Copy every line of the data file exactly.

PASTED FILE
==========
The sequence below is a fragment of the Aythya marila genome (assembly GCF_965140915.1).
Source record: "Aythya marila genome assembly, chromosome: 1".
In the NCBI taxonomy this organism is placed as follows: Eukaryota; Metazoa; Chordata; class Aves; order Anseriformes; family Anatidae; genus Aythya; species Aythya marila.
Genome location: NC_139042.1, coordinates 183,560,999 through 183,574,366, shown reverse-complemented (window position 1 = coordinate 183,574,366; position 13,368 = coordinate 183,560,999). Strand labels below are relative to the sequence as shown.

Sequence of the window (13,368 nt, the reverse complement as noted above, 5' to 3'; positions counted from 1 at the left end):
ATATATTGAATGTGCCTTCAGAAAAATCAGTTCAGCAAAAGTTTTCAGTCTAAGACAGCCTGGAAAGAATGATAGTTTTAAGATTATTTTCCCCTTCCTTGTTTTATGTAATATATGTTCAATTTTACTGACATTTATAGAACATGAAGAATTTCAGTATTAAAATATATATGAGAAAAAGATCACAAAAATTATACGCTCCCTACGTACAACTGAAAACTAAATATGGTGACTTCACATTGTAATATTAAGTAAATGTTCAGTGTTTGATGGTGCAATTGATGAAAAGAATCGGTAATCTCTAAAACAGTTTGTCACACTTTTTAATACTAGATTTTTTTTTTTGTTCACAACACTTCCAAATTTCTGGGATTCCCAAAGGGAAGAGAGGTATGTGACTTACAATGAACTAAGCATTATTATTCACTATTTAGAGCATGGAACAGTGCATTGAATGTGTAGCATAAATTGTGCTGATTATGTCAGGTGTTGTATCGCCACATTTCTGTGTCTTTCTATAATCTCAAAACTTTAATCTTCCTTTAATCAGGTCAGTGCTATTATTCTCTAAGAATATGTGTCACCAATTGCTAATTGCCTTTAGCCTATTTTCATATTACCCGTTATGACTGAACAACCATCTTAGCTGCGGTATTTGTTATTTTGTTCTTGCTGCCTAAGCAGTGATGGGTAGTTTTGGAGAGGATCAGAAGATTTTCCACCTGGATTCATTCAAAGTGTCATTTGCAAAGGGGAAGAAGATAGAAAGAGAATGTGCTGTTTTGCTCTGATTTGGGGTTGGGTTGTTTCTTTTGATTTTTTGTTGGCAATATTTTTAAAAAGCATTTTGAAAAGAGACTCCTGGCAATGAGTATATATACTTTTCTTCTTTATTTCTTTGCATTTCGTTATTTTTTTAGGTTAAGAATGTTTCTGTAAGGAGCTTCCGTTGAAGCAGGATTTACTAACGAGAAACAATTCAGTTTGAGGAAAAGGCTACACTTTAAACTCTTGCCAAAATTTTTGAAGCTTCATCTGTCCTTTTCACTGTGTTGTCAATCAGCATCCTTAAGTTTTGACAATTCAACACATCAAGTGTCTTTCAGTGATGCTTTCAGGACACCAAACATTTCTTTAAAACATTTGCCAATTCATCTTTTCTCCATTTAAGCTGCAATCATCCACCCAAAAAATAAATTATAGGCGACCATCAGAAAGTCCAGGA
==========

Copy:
The sequence below is a fragment of the Aythya marila genome (assembly GCF_965140915.1).
Source record: "Aythya marila genome assembly, chromosome: 1".
In the NCBI taxonomy this organism is placed as follows: Eukaryota; Metazoa; Chordata; class Aves; order Anseriformes; family Anatidae; genus Aythya; species Aythya marila.
Genome location: NC_139042.1, coordinates 183,560,999 through 183,574,366, shown reverse-complemented (window position 1 = coordinate 183,574,366; position 13,368 = coordinate 183,560,999). Strand labels below are relative to the sequence as shown.

Sequence of the window (13,368 nt, the reverse complement as noted above, 5' to 3'; positions counted from 1 at the left end):
ATATATTGAATGTGCCTTCAGAAAAATCAGTTCAGCAAAAGTTTTCAGTCTAAGACAGCCTGGAAAGAATGATAGTTTTAAGATTATTTTCCCCTTCCTTGTTTTATGTAATATATGTTCAATTTTACTGACATTTATAGAACATGAAGAATTTCAGTATTAAAATATATATGAGAAAAAGATCACAAAAATTATACGCTCCCTACGTACAACTGAAAACTAAATATGGTGACTTCACATTGTAATATTAAGTAAATGTTCAGTGTTTGATGGTGCAATTGATGAAAAGAATCGGTAATCTCTAAAACAGTTTGTCACACTTTTTAATACTAGATTTTTTTTTTTGTTCACAACACTTCCAAATTTCTGGGATTCCCAAAGGGAAGAGAGGTATGTGACTTACAATGAACTAAGCATTATTATTCACTATTTAGAGCATGGAACAGTGCATTGAATGTGTAGCATAAATTGTGCTGATTATGTCAGGTGTTGTATCGCCACATTTCTGTGTCTTTCTATAATCTCAAAACTTTAATCTTCCTTTAATCAGGTCAGTGCTATTATTCTCTAAGAATATGTGTCACCAATTGCTAATTGCCTTTAGCCTATTTTCATATTACCCGTTATGACTGAACAACCATCTTAGCTGCGGTATTTGTTATTTTGTTCTTGCTGCCTAAGCAGTGATGGGTAGTTTTGGAGAGGATCAGAAGATTTTCCACCTGGATTCATTCAAAGTGTCATTTGCAAAGGGGAAGAAGATAGAAAGAGAATGTGCTGTTTTGCTCTGATTTGGGGTTGGGTTGTTTCTTTTGATTTTTTGTTGGCAATATTTTTAAAAAGCATTTTGAAAAGAGACTCCTGGCAATGAGTATATATACTTTTCTTCTTTATTTCTTTGCATTTCGTTATTTTTTTAGGTTAAGAATGTTTCTGTAAGGAGCTTCCGTTGAAGCAGGATTTACTAACGAGAAACAATTCAGTTTGAGGAAAAGGCTACACTTTAAACTCTTGCCAAAATTTTTGAAGCTTCATCTGTCCTTTTCACTGTGTTGTCAATCAGCATCCTTAAGTTTTGACAATTCAACACATCAAGTGTCTTTCAGTGATGCTTTCAGGACACCAAACATTTCTTTAAAACATTTGCCAATTCATCTTTTCTCCATTTAAGCTGCAATCATCCACCCAAAAAATAAATTATAGGCGACCATCAGAAAGTCCAGGA